Europe is faced with increasingly intense and frequent periods of drought. The phenomenon could affect barge container transport strategy and transport prices.
The "low water surcharge" is a temporary, seasonal surcharge which shipping companies can apply to container transport operations involving inland waterways when navigability is affected by low water levels. It risks appearing increasingly frequently on bills from now on. Worse still, we have occasionally seen services halted because navigation has become impossible, as has happened, notably, on the Rhine.
Europe's current winter drought suggests that conditions will be difficult again in 2023. The paradox is that inland waterway transport, which is seen as a means of decarbonising freight transport and combating climate change, has itself become a victim of the consequences of climate change.
Last December, the Council of the European Union recognised "the strong impact of climate change on inland waterway transport, in particular on navigability, operations and water management, as evidenced by ground-water level changes but also by the severe droughts and periods of heavy rainfall in recent years." It also emphasised "the need to improve navigability by implementing the Good Navigation Status in line with the TEN-T guidelines".
The credibility of the European Commission's Naiades III programme depends on this happening. The programme provides for a series of measures to encourage modal switching and better integrate inland waterway transport into the vast trans-European intermodal system. But, for this to happen, inland waterway links need to be operational.
Container traffic stagnation
Navigability is not the only issue. It has to be admitted that, despite the ambitions for its development, inland waterway transport has tended to stagnate in recent years. This is particularly true in the container transport segment. In the EU, container transport's share of total inland waterway traffic in tonne-kilometres increased regularly from 2011 to 2017, when it reached a high point of 11.3%. Since then, however, its share has tended to diminish. There was a slight improvement in 2020 but this was immediately followed by a 0.4% reduction in 2021, taking container transport's share of total traffic down to 9.6%, according to Eurostat.
Traffic results in TEU-kilometres perfectly illustrate the segment's difficulties over the last three years. In 2021, full and empty container traffic totalled 1.45 billion TEU-km, up 5.6% on 2020, a year negatively impact by the Covid-19 pandemic. Compared to the traffic high point of 2017, however, this total represents a reduction of 15%.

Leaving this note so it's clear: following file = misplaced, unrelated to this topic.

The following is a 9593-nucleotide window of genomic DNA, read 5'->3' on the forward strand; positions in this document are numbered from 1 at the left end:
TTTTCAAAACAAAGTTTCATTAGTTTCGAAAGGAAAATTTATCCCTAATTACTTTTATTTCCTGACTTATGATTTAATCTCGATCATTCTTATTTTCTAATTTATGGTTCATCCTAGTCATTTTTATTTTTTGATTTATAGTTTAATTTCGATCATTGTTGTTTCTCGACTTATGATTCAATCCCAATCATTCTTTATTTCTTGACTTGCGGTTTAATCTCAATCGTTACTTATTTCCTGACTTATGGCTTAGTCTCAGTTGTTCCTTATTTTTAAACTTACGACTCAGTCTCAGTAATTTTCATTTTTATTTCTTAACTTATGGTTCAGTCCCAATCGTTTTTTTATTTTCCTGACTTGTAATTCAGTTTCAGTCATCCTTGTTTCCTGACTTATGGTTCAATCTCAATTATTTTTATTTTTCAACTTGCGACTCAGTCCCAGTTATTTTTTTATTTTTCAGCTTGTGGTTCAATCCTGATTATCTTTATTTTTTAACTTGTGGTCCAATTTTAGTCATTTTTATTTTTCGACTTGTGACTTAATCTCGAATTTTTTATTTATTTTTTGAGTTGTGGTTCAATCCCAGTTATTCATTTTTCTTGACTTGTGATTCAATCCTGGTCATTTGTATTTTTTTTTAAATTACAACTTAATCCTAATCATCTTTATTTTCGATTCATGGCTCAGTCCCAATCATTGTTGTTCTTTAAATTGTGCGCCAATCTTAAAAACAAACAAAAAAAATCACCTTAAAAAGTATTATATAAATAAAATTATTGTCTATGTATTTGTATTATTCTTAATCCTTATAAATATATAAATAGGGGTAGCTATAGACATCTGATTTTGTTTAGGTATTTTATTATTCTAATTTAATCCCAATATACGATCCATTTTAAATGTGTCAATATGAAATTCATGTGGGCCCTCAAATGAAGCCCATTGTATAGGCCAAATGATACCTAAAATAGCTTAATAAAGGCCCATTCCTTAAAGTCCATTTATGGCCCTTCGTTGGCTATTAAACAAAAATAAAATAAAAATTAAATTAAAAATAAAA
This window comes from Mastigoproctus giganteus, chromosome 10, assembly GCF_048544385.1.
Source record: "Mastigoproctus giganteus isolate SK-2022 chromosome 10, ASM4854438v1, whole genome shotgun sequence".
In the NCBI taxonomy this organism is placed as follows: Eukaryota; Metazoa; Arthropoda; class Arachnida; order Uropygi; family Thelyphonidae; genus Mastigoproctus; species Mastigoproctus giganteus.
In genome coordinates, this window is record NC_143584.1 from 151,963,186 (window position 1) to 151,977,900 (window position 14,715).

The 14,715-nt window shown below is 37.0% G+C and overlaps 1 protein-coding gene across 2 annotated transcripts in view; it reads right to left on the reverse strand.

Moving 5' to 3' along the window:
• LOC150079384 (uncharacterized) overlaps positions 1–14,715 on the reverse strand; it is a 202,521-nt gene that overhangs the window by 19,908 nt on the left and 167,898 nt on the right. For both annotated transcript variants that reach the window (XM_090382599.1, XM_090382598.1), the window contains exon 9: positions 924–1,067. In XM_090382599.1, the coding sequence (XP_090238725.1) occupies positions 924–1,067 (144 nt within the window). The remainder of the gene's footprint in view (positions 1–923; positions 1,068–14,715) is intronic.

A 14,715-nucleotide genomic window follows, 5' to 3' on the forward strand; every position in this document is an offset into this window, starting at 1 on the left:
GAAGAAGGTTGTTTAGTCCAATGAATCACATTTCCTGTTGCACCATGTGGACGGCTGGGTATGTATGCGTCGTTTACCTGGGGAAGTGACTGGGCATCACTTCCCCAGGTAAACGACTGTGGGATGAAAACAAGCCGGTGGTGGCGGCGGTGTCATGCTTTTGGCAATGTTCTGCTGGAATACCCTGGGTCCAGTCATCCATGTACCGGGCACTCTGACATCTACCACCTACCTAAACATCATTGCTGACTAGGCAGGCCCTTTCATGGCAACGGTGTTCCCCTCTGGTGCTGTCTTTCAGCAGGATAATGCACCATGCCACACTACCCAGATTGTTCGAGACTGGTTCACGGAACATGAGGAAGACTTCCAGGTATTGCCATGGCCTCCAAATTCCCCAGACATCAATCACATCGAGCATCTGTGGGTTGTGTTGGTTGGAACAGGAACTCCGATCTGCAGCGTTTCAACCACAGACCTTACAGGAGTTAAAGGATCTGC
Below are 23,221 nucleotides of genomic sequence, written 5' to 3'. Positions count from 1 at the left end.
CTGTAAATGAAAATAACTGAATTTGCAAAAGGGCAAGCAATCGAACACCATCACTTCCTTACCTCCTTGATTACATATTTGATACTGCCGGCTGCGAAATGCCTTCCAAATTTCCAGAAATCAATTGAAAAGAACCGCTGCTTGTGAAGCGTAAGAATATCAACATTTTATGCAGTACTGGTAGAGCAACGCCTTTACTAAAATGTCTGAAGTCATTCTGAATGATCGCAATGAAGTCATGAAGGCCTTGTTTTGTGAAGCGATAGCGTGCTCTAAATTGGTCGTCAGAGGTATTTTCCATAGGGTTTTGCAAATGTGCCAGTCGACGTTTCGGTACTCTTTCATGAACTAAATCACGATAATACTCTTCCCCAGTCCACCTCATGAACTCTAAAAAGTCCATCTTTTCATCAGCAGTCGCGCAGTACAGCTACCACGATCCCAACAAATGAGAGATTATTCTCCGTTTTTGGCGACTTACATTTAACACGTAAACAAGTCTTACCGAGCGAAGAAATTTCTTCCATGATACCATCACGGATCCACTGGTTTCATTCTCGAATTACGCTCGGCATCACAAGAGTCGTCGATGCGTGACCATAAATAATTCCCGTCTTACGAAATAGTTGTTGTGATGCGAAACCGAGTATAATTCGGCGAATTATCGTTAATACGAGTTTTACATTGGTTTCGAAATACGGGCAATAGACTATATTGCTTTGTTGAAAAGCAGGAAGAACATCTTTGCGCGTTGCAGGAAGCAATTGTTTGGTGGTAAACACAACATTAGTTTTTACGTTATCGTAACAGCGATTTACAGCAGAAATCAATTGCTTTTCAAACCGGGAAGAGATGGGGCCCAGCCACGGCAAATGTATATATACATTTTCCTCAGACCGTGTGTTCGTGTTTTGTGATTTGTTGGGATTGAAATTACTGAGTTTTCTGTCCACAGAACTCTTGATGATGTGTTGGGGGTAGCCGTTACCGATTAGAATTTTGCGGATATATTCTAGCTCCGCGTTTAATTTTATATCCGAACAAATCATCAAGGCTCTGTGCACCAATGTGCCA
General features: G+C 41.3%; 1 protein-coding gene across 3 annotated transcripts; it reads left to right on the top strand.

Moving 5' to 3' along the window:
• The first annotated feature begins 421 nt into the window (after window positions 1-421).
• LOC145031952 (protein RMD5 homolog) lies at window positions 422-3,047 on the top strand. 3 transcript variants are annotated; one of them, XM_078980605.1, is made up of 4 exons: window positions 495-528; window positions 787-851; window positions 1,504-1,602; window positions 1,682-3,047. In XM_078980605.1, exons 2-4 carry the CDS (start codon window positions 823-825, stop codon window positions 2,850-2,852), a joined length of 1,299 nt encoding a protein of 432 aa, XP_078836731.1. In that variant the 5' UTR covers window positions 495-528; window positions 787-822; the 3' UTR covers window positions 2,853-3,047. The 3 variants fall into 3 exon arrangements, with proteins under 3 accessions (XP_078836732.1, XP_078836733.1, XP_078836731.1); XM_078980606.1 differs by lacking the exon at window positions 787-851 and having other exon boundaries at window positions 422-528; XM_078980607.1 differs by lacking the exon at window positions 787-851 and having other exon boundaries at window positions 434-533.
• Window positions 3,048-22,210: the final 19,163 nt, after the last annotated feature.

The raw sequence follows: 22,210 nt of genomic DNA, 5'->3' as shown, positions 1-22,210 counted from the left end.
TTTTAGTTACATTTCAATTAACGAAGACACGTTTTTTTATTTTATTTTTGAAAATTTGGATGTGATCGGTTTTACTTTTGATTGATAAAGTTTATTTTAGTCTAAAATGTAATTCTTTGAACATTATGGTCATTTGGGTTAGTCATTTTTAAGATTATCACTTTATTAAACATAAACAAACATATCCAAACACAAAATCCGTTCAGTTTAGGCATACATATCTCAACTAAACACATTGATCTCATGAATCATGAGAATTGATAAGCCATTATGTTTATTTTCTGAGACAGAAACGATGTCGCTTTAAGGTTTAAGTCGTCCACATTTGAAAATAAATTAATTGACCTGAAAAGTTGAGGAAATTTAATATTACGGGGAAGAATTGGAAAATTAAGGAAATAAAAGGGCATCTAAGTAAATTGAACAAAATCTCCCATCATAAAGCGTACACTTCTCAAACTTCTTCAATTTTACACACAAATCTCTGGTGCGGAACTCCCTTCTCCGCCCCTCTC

The Netherlands, Belgium, Germany and France account for virtually all container traffic in the EU. Domestic traffic is predominant in France and the Netherlands, accounting for 78.2% and 46.8% of total container traffic in 2021. Conversely, in Germany and Belgium, international traffic is dominant, accounting respectively for 81.6% and 66.6% of total traffic. "Transit transport was significant only in the Netherlands and Germany, with shares at 13.2 % and 7.7 %, respectively, whereas it was less than 1 % in Belgium and France. This reflects the significance of these countries as hosts for major transit ports or as a major source or destination for container movements (Rotterdam, Antwerp and Hamburg)," Eurostats says in its analysis of the 2021 traffic results.
Structuring role in Germany and the Benelux
All these countries are today faced with the impact of climate change on the navigability of their waterways. The melting of the glaciers and the lack of rainfall in the Alps are starting to have a major impact on the Rhine and the Rhone, which are important rivers for goods transport purposes, as well as on the Po.
The water which feeds into these three rivers comes from the Saint Gothard Massif in Switzerland, where the Witenwasserenstock, Europe's well-named water tower, reaches a height of 3,083 metres. This summit, which acts as a triple watershed for the three river basins, is today in great difficulty. The big lakes on its flanks can no longer fully play their seasonal buffer role because they are too short of water.